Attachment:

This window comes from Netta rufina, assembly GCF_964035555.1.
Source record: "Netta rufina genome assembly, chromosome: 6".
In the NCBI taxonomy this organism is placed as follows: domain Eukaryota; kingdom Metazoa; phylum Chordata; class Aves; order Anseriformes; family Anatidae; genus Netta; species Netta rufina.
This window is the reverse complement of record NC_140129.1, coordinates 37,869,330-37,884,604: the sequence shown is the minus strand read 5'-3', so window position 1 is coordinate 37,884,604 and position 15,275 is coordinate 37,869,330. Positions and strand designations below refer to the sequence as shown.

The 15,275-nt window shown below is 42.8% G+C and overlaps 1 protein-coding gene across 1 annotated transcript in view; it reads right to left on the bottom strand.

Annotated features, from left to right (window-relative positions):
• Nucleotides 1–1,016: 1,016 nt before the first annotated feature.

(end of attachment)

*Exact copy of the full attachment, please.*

This window comes from Netta rufina, assembly GCF_964035555.1.
Source record: "Netta rufina genome assembly, chromosome: 6".
In the NCBI taxonomy this organism is placed as follows: domain Eukaryota; kingdom Metazoa; phylum Chordata; class Aves; order Anseriformes; family Anatidae; genus Netta; species Netta rufina.
This window is the reverse complement of record NC_140129.1, coordinates 37,869,330-37,884,604: the sequence shown is the minus strand read 5'-3', so window position 1 is coordinate 37,884,604 and position 15,275 is coordinate 37,869,330. Positions and strand designations below refer to the sequence as shown.

The 15,275-nt window shown below is 42.8% G+C and overlaps 1 protein-coding gene across 1 annotated transcript in view; it reads right to left on the bottom strand.

Annotated features, from left to right (window-relative positions):
• Nucleotides 1–1,016: 1,016 nt before the first annotated feature.